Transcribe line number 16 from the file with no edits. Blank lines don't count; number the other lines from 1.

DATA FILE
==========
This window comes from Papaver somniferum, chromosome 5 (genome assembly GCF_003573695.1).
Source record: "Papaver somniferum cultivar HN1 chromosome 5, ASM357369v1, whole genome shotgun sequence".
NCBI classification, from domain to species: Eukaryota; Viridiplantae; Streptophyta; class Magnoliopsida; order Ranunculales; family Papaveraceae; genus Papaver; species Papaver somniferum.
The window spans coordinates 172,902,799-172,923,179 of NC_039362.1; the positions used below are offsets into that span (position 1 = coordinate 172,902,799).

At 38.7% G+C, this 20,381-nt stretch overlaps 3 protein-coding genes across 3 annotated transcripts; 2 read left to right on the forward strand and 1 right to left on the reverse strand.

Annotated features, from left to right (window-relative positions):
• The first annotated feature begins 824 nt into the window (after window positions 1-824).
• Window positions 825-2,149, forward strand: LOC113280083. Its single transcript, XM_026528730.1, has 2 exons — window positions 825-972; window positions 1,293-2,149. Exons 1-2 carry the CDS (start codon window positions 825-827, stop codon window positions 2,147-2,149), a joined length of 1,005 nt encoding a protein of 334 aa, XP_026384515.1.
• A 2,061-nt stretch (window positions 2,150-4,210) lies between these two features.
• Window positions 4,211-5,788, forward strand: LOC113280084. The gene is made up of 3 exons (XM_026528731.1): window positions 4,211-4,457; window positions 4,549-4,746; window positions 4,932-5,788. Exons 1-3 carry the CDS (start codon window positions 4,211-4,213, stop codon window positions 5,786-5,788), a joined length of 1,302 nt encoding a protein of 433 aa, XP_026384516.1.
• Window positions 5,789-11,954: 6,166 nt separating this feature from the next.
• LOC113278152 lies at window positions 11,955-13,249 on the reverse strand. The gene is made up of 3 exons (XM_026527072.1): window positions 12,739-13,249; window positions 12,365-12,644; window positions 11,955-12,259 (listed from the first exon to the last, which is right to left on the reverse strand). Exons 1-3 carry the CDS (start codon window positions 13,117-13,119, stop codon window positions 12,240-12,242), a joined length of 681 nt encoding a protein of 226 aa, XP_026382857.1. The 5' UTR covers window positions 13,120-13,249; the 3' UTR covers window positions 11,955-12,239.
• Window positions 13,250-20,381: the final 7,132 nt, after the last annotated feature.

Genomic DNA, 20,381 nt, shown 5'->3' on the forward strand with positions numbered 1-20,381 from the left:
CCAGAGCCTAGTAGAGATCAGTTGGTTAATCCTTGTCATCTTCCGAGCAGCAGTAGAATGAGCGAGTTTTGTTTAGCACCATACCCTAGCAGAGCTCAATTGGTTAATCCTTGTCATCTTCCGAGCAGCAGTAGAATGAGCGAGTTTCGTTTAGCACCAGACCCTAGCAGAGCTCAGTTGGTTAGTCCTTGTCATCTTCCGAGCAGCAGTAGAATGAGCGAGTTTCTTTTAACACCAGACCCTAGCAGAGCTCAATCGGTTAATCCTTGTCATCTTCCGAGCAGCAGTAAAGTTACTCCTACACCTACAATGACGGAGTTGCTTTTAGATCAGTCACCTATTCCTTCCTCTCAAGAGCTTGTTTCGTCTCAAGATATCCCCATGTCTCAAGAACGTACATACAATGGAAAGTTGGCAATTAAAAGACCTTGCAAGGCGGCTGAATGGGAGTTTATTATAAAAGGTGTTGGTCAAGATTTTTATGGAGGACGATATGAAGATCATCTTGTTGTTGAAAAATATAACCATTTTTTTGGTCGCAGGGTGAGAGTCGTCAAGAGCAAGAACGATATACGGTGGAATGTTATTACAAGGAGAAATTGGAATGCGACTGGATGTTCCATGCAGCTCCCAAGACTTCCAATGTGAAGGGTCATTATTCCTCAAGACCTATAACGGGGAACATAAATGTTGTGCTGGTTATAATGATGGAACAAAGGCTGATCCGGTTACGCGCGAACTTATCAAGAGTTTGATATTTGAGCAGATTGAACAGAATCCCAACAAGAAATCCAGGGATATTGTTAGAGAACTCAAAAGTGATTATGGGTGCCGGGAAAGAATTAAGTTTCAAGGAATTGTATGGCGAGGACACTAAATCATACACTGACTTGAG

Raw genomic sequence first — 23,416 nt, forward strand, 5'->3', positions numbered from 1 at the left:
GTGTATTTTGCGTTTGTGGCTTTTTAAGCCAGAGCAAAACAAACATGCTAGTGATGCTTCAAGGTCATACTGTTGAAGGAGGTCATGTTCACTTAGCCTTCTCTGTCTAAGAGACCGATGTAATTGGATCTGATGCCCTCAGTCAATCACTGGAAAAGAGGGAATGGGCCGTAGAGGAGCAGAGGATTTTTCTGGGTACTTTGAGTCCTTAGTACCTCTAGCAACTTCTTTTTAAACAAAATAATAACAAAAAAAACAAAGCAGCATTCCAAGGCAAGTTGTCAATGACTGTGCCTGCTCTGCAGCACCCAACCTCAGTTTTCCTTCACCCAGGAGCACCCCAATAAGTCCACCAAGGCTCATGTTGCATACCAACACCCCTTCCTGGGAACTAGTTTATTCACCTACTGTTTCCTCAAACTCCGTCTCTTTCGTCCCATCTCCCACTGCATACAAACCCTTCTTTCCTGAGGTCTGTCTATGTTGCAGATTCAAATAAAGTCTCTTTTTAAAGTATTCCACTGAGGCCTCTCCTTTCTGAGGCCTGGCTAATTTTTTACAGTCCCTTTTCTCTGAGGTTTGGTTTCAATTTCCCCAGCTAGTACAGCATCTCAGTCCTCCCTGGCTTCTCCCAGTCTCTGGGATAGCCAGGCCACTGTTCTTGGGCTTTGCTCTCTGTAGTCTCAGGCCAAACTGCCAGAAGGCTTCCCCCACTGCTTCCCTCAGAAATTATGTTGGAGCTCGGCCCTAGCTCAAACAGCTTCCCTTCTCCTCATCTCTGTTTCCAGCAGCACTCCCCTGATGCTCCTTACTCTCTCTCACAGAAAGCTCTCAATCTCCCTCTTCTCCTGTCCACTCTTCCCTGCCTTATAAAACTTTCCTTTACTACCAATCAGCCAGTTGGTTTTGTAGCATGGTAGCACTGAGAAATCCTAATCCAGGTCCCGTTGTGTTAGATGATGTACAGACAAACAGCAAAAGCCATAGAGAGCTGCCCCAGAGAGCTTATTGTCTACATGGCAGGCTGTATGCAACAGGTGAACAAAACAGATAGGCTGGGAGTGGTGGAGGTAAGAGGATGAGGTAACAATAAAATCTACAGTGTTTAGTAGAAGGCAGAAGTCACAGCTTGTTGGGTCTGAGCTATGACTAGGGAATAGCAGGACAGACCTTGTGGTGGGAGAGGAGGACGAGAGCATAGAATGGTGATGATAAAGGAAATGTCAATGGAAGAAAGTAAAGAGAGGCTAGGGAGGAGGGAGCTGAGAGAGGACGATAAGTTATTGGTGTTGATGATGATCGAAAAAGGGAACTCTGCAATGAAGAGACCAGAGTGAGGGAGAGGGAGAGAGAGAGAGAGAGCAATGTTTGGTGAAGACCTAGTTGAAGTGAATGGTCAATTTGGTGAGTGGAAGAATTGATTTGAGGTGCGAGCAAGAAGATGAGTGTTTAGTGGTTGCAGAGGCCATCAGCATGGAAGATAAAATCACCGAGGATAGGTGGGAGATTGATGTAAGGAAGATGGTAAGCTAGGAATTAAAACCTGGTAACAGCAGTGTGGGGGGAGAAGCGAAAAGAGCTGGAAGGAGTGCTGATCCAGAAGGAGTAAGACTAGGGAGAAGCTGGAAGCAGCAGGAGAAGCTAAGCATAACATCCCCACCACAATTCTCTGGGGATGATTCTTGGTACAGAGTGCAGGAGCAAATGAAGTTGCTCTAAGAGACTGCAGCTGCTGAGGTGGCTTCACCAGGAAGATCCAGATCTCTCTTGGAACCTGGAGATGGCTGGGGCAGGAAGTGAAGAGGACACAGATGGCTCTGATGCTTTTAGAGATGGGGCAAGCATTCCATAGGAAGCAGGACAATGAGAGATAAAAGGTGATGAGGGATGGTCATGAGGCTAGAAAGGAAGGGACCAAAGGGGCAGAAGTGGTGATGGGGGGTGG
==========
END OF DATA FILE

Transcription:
Raw genomic sequence first — 23,416 nt, forward strand, 5'->3', positions numbered from 1 at the left: